Researchers have developed a wearable sensor that can detect what’s in your sweat, which could be quite handy for workout enthusiasts.
An international research team has developed the latest in wearable medical devices for the purpose of finding out what’s going on underneath your skin. In a paper published to Science Advances, Ali Javey of the University of California, Berkeley, and his co-authors revealed the development of a prototype wearable skin sensor that’s designed to ‘decode’ human sweat.
It is capable of being manufactured rapidly using a ‘roll-to-roll’ method that essentially prints the sensors on to a sheet of plastic, similar to words on a newspaper. These new sensors contain a spiralling microscopic tube – or microfluidic – that extracts sweat from the skin.
By tracking how fast the sweat moves through the microfluidic, the sensors can report how much a person is sweating, or their sweat rate. The tube is also fitted with chemical sensors that can detect concentrations of electrolytes such as potassium and sodium, and metabolites like glucose.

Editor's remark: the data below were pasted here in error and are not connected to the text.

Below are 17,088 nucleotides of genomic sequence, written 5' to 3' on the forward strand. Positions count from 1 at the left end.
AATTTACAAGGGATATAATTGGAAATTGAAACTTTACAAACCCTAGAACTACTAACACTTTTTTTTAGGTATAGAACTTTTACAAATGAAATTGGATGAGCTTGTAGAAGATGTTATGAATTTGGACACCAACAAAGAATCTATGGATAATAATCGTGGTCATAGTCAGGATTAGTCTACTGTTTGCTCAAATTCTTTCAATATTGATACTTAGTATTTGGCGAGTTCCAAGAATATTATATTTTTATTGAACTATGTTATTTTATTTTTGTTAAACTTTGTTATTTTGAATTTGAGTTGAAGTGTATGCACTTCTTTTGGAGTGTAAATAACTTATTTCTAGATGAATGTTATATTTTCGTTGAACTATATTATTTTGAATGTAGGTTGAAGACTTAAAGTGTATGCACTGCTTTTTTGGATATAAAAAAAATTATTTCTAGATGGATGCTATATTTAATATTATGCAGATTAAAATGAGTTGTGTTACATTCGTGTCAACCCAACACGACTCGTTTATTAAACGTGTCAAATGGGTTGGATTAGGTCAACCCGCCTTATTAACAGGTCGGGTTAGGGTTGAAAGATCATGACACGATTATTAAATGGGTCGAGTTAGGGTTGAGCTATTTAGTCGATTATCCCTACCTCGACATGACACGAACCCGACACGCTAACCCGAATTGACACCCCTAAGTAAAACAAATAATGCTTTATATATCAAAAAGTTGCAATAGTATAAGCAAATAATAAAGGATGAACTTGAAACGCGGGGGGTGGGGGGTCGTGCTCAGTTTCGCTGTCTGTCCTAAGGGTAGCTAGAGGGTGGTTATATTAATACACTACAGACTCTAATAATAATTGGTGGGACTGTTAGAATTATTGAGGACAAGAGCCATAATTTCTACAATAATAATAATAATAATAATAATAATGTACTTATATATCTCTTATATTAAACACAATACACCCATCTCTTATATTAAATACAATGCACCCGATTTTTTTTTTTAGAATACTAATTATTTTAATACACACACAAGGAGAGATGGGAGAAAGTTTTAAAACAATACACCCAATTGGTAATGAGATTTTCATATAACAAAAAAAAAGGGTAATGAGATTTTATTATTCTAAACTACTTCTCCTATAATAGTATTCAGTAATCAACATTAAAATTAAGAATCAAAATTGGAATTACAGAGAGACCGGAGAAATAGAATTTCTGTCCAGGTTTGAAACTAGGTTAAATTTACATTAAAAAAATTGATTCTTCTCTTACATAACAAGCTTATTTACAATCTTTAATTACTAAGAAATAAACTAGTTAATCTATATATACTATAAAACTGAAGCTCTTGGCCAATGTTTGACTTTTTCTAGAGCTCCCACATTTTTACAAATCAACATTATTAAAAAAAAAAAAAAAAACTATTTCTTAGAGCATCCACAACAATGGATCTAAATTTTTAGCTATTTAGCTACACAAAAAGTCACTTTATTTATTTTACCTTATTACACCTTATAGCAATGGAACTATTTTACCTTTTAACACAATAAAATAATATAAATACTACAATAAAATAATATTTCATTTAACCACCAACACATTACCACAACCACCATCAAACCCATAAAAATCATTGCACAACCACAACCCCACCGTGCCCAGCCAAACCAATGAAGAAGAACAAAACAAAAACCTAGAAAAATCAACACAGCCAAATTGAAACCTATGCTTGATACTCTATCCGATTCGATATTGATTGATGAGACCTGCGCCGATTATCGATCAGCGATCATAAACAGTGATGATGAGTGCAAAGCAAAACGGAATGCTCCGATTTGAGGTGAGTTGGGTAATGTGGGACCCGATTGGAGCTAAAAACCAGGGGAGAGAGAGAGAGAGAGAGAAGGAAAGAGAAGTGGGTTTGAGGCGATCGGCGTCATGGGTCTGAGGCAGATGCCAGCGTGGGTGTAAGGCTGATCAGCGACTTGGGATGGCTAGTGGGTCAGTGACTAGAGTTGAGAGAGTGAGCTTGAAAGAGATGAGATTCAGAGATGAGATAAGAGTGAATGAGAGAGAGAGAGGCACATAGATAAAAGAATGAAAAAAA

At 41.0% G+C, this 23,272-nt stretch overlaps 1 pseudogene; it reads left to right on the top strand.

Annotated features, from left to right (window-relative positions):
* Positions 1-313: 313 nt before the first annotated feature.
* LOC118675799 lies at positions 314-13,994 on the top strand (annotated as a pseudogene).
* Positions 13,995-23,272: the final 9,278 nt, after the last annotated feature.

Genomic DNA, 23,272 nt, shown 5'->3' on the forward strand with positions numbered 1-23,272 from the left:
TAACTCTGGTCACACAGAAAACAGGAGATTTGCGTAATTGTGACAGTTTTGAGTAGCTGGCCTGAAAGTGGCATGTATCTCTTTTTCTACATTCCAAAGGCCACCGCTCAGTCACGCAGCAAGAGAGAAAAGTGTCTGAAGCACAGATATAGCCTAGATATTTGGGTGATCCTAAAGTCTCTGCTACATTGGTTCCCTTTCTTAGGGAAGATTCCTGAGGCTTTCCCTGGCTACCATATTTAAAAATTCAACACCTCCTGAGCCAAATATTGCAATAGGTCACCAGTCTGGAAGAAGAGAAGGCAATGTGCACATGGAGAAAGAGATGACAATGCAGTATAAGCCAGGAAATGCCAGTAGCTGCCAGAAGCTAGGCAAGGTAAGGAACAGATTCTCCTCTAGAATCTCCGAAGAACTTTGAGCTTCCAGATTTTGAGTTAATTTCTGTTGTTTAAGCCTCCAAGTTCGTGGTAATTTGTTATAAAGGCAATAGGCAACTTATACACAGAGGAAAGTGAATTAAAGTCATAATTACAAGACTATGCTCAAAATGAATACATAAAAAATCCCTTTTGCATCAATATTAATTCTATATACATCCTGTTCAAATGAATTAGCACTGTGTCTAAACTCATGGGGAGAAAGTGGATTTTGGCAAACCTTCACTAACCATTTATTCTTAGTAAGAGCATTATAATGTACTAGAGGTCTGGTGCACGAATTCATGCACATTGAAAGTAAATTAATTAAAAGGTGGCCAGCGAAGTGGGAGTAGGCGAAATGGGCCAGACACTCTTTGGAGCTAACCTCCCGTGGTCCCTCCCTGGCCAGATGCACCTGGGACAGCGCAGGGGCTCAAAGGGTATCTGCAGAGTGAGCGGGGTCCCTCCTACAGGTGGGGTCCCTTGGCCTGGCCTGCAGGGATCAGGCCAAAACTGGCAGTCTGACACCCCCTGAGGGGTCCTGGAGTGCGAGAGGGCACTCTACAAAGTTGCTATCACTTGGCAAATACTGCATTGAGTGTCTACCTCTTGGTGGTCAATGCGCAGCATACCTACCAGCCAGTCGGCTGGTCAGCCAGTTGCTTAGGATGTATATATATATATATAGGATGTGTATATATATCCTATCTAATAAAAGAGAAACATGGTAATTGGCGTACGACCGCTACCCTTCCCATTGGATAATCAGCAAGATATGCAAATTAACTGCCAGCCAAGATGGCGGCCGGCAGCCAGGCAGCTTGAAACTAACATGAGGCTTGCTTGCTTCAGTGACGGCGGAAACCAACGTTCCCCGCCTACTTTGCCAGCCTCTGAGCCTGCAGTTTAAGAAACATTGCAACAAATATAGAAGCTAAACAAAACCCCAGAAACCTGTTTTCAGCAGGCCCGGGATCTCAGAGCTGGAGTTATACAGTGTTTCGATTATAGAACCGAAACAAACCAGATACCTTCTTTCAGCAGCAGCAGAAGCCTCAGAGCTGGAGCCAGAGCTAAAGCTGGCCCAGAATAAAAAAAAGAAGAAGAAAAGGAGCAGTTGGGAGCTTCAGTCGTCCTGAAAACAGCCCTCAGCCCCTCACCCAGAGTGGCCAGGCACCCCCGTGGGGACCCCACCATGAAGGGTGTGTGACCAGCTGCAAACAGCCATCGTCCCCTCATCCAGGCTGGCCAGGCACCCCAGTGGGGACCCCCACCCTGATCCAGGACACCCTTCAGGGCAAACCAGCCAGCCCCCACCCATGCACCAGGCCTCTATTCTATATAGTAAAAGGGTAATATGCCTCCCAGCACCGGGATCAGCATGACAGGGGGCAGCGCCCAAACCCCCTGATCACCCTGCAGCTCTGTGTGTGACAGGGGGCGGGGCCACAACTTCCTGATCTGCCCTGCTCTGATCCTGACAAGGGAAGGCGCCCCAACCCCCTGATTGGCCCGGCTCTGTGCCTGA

In testing, the team placed the sensors on different body parts of volunteers, including the forehead, forearm, underarm and upper back. This measured their sweat rates as well as their sodium and potassium levels while they rode an exercise bike.
This showed that local sweat rate could indicate the body’s overall liquid loss during exercise, meaning that tracking sweat rate might be a way to give athletes a heads up when they may be pushing themselves too hard.
Hnin Yin Yin Nyein, one of the lead authors of the study, commented: “Traditionally what people have done is they would collect sweat from the body for a certain amount of time and then analyse it.
“So you couldn’t really see the dynamic changes very well with good resolution. Using these wearable devices, we can now continuously collect data from different parts of the body, for example, to understand how the local sweat loss can estimate whole-body fluid loss.”
The team also looked to see if the sensors could compare sweat glucose levels and blood glucose levels in diabetic and non-diabetic patients. If successful, it would offer an alternative, passive means of regular diabetic testing.
However, the results of the test proved that it isn’t able to do so. Mallika Bariya, another lead author of the study said this showed “there isn’t a simple, universal correlation between sweat and blood glucose levels”.
“This is important for the community to know, so that going forward we focus on investigating individualised or multi-parameter correlations,” she added.